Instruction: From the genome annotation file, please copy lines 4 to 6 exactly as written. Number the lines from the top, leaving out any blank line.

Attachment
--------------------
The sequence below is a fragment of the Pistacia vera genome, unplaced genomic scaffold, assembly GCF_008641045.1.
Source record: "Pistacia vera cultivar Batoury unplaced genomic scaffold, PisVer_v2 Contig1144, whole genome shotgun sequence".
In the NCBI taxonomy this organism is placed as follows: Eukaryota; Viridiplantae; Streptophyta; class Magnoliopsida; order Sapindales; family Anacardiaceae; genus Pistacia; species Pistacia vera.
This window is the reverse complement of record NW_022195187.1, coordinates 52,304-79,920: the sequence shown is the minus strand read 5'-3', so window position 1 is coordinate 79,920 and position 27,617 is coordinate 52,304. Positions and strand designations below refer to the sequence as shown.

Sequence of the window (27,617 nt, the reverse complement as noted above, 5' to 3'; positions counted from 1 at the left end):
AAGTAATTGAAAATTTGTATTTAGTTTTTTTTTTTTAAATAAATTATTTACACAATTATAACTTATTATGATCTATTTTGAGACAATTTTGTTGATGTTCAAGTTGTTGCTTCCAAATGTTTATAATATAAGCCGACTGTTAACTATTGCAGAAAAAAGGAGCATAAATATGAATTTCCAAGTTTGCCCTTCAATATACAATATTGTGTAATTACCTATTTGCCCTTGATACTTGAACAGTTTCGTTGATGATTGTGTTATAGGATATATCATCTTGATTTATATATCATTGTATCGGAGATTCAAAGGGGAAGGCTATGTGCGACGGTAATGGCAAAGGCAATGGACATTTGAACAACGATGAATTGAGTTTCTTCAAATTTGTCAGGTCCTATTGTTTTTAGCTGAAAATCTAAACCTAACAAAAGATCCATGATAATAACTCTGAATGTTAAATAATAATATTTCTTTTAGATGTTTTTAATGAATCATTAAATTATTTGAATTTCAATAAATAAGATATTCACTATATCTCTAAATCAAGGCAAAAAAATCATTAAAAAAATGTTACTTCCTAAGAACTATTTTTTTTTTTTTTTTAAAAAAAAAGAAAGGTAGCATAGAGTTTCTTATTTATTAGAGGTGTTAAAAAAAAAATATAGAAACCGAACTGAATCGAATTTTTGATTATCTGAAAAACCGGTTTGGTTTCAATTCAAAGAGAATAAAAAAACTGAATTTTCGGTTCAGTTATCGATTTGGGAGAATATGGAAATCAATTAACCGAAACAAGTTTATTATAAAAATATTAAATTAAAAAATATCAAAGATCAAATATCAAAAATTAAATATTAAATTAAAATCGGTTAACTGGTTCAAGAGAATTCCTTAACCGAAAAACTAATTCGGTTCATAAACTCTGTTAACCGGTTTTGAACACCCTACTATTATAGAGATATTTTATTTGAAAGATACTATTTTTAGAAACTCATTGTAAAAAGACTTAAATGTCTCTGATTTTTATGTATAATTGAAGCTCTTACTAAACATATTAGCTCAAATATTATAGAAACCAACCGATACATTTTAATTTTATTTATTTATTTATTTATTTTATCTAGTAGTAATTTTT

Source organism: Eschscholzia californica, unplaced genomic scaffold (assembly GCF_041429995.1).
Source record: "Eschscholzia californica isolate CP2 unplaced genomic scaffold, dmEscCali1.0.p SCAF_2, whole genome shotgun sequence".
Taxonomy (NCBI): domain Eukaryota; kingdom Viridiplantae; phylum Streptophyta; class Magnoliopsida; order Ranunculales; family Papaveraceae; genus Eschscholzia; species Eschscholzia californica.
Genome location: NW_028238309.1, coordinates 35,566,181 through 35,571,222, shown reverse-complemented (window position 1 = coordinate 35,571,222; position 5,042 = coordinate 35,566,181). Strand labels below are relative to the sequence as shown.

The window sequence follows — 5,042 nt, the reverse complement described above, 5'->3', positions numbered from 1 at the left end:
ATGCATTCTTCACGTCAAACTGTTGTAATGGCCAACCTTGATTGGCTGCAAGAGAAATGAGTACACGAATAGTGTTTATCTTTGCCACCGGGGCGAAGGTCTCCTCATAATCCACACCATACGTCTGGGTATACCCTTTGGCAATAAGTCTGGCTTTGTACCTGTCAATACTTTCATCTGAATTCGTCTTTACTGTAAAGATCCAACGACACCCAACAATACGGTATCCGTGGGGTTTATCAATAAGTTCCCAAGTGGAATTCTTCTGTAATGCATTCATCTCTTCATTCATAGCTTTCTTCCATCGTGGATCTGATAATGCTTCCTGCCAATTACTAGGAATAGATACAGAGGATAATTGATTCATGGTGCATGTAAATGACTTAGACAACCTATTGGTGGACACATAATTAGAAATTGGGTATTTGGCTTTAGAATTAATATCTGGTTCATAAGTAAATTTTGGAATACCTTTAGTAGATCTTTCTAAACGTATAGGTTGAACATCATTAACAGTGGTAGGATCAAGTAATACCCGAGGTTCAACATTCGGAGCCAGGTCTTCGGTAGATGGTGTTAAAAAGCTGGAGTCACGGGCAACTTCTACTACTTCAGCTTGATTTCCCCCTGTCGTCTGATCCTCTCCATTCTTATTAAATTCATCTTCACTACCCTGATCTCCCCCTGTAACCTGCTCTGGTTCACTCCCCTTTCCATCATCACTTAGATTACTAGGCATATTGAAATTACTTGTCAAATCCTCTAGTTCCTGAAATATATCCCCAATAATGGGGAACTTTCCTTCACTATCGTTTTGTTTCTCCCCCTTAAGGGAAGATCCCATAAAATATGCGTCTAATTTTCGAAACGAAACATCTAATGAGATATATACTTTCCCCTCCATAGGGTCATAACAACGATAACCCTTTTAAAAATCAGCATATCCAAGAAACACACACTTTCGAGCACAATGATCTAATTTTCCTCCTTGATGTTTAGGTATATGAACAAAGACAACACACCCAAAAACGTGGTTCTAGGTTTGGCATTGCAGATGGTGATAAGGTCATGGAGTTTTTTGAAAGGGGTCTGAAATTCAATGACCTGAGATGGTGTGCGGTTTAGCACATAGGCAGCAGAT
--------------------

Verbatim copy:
This window is the reverse complement of record NW_022195187.1, coordinates 52,304-79,920: the sequence shown is the minus strand read 5'-3', so window position 1 is coordinate 79,920 and position 27,617 is coordinate 52,304. Positions and strand designations below refer to the sequence as shown.

Sequence of the window (27,617 nt, the reverse complement as noted above, 5' to 3'; positions counted from 1 at the left end):
AAGTAATTGAAAATTTGTATTTAGTTTTTTTTTTTTAAATAAATTATTTACACAATTATAACTTATTATGATCTATTTTGAGACAATTTTGTTGATGTTCAAGTTGTTGCTTCCAAATGTTTATAATATAAGCCGACTGTTAACTATTGCAGAAAAAAGGAGCATAAATATGAATTTCCAAGTTTGCCCTTCAATATACAATATTGTGTAATTACCTATTTGCCCTTGATACTTGAACAGTTTCGTTGATGATTGTGTTATAGGATATATCATCTTGATTTATATATCATTGTATCGGAGATTCAAAGGGGAAGGCTATGTGCGACGGTAATGGCAAAGGCAATGGACATTTGAACAACGATGAATTGAGTTTCTTCAAATTTGTCAGGTCCTATTGTTTTTAGCTGAAAATCTAAACCTAACAAAAGATCCATGATAATAACTCTGAATGTTAAATAATAATATTTCTTTTAGATGTTTTTAATGAATCATTAAATTATTTGAATTTCAATAAATAAGATATTCACTATATCTCTAAATCAAGGCAAAAAAATCATTAAAAAAATGTTACTTCCTAAGAACTATTTTTTTTTTTTTTTTAAAAAAAAAGAAAGGTAGCATAGAGTTTCTTATTTATTAGAGGTGTTAAAAAAAAAATATAGAAACCGAACTGAATCGAATTTTTGATTATCTGAAAAACCGGTTTGGTTTCAATTCAAAGAGAATAAAAAAACTGAATTTTCGGTTCAGTTATCGATTTGGGAGAATATGGAAATCAATTAACCGAAACAAGTTTATTATAAAAATATTAAATTAAAAAATATCAAAGATCAAATATCAAAAATTAAATATTAAATTAAAATCGGTTAACTGGTTCAAGAGAATTCCTTAACCGAAAAACTAATTCGGTTCATAAACTCTGTTAACCGGTTTTGAACACCCTACTATTATAGAGATATTTTATTTGAAAGATACTATTTTTAGAAACTCATTGTAAAAAGACTTAAATGTCTCTGATTTTTATGTATAATTGAAGCTCTTACTAAACATATTAGCTCAAATATTATAGAAACCAACCGATACATTTTAATTTTATTTATTTATTTATTTATTTTATCTAGTAGTAATTTTT